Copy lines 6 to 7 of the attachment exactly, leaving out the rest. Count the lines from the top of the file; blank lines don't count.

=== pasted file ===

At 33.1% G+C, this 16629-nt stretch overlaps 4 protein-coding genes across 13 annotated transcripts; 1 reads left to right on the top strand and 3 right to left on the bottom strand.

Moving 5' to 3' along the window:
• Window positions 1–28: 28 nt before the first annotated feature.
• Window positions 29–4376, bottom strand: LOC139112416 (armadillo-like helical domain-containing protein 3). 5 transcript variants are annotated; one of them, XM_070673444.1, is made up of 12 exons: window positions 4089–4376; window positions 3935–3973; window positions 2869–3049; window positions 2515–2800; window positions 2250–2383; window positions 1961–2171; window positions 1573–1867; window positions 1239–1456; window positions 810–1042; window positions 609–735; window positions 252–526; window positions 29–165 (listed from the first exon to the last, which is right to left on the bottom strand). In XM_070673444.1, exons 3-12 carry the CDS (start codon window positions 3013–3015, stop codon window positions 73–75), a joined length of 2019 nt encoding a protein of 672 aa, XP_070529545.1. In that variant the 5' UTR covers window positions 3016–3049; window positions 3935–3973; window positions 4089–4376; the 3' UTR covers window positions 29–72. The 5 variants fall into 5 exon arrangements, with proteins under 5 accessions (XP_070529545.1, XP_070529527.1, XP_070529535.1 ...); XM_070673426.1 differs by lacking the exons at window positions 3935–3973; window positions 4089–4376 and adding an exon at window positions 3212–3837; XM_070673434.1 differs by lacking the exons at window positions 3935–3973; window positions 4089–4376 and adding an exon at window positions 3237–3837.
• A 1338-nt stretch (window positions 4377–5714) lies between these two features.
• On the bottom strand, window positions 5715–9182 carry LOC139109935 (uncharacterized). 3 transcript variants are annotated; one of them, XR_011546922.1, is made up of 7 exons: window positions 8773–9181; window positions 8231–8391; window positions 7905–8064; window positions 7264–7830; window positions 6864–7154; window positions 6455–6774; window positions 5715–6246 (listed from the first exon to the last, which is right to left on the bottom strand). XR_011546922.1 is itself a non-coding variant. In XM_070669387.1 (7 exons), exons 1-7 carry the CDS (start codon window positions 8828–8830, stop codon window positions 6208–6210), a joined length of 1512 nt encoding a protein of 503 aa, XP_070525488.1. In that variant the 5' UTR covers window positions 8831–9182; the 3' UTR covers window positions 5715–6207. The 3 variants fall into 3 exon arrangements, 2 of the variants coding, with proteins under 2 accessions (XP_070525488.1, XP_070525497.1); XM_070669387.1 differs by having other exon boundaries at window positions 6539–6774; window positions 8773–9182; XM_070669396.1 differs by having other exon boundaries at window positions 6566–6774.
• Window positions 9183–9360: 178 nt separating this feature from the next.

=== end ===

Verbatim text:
• On the bottom strand, window positions 5715–9182 carry LOC139109935 (uncharacterized). 3 transcript variants are annotated; one of them, XR_011546922.1, is made up of 7 exons: window positions 8773–9181; window positions 8231–8391; window positions 7905–8064; window positions 7264–7830; window positions 6864–7154; window positions 6455–6774; window positions 5715–6246 (listed from the first exon to the last, which is right to left on the bottom strand). XR_011546922.1 is itself a non-coding variant. In XM_070669387.1 (7 exons), exons 1-7 carry the CDS (start codon window positions 8828–8830, stop codon window positions 6208–6210), a joined length of 1512 nt encoding a protein of 503 aa, XP_070525488.1. In that variant the 5' UTR covers window positions 8831–9182; the 3' UTR covers window positions 5715–6207. The 3 variants fall into 3 exon arrangements, 2 of the variants coding, with proteins under 2 accessions (XP_070525488.1, XP_070525497.1); XM_070669387.1 differs by having other exon boundaries at window positions 6539–6774; window positions 8773–9182; XM_070669396.1 differs by having other exon boundaries at window positions 6566–6774.
• Window positions 9183–9360: 178 nt separating this feature from the next.